- “water lots” 5780 and 5781 granted by the Province of british columbia, on June 12, 1935
- The Centennial Totem pole erected in October 1958, is in the Cypress ROW north of Ogden
- Part of those land has been filled up, noticeabily to erect the maritime museum in 1958, and the unleashed dog area is also on this area
The term of the Hadden Trust are that Hadden Park (that is stricto senso applying to block 136 and block 137 as illustrated above)
- “shall be used as and for a Public Park or recreation ground and not for any other purpose whatsoever”
- “shall be improved and put in shape as a public park or recreation ground, but in carrying out such improvements the Board of Park Commissioners shall keep the property as near as possible in its present state of nature subject to such alterations or changes as may be reasonable necessary for its preservation and for the safety and enjoyment of the public. it being the desire of the grantor that those using the Park shall as far as reasonably may be enjoy the same in its natural state and condition”
The maritime museum
In the 1950’s, the city had acquired the St Roch vessel and was looking for a place to moor and preserve it.
After much controversy, a decision was made to house the St Roch into a new building: the maritime museum. This will be built circa 1958, on land granted by the Province in 1935: The “water lots” 5780 and 5781 have been partially filled for that purpose, and that has been considered at one point as not violating the covenant by the city . The fact that the blocks 136 and 137, have lost de facto, their waterfront status, is considered as a violation of the riparian right of the said blocks, this, according to the Hadden park conservators .
The dog off-leash area
The covenant, stipulates that “the grantee shall use and maintain the properties for park purposes and the beach for bathing more especially for women and children”. In 1998, the park board approved Hadden Park Beach as an off-leash dog area, while that dogs are not allowed on bathing beaches, according to the park bylaws .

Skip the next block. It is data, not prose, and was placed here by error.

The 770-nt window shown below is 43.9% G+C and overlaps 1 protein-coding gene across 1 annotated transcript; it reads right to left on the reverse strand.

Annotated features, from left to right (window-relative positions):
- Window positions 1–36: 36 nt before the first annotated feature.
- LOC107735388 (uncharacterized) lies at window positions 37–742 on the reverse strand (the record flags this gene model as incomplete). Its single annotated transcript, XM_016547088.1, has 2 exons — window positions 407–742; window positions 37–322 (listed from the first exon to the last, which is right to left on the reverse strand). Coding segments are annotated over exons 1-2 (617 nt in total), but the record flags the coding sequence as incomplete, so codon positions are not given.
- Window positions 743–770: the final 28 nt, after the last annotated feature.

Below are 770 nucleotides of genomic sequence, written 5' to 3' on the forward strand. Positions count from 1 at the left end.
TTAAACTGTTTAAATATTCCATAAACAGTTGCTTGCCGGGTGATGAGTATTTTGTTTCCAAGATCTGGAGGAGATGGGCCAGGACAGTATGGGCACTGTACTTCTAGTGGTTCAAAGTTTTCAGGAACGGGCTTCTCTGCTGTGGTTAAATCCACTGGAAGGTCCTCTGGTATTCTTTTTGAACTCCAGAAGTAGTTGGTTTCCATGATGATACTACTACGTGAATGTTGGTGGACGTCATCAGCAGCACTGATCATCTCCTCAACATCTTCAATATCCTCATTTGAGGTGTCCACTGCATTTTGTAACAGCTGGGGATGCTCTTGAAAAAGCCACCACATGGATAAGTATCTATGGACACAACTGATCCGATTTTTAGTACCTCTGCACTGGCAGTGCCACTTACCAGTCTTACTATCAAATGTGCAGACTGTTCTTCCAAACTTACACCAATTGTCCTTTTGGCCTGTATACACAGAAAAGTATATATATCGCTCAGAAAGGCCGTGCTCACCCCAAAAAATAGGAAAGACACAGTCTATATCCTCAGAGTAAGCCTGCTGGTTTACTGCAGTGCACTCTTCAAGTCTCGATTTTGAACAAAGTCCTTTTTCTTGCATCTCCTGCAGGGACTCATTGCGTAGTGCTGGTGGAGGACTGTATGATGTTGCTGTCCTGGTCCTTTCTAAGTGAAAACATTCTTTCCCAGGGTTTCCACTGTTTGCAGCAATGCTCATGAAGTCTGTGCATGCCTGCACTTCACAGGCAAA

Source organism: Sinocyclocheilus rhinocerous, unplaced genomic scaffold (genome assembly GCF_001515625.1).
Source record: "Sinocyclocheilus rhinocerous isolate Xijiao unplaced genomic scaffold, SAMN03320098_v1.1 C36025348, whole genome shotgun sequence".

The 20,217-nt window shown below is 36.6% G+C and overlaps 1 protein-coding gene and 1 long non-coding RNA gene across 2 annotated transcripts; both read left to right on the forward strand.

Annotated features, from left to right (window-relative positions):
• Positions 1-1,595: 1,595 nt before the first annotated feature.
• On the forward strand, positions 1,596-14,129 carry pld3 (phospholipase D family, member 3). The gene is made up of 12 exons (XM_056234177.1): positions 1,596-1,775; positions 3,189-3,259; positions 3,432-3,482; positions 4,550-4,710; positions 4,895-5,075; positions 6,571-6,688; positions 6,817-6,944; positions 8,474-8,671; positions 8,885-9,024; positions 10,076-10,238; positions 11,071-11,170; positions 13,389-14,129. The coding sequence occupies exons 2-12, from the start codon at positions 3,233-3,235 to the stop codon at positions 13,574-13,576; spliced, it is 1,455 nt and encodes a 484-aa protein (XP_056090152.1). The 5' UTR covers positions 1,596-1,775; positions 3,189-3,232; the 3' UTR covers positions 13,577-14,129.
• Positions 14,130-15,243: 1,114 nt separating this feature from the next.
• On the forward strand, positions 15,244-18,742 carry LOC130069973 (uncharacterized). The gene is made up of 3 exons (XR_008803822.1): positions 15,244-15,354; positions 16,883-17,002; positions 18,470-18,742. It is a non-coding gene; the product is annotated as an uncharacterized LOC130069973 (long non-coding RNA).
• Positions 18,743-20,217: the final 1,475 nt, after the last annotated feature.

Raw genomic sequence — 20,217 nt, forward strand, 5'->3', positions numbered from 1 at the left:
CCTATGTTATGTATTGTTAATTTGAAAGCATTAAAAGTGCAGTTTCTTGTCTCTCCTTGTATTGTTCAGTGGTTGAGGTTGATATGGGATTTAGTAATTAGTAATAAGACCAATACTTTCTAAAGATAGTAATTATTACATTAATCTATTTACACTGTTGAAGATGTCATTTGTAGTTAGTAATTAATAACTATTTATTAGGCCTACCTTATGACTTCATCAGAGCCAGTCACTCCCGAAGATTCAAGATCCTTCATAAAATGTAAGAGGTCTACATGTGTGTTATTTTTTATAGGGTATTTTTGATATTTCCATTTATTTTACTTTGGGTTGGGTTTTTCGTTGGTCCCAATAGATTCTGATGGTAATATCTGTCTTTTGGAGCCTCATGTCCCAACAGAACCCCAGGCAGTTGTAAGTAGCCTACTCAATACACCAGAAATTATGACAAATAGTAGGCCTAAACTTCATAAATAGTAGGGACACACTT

The enforcement of the covenant in that matter per-suppose, that the blocks 136 and 137 have riparian right, but the city viewpoint could be that:
Mr Hadden rights did not extend below high water mark as he did not hold title to the water lot which was at that time in the name of the crown. He therefore had no power to convey any rights with respect to bathing on the beach .
The letter and the spirit of the covenant
The spirit of the covenant could not have been respected that well, but so far the letter of the covenant has been relatively well respected (neither the maritime museum, nor the totem pole are on properties donated by Hadden). Basically, the only alteration the properties has seen since 1928, has been the installation of benches (already there circa ~1940), and can be considered, as a reasonnable alteration forward a better enjoyment of the park. The construction of a bike path, directly on block 136-137 could certainly set a major precedent:
Main source is the lawsuit filled by Megan Carvell Davis 
 lawsuit filled by Megan-Carvell-Davis-vs-City-of-Vancouver, on Nov 4th, 2013
 park by laws City of Vancouver, Jan 1st, 2008.
 Corporation counsel letter to city, November 20th, 1957, as attached in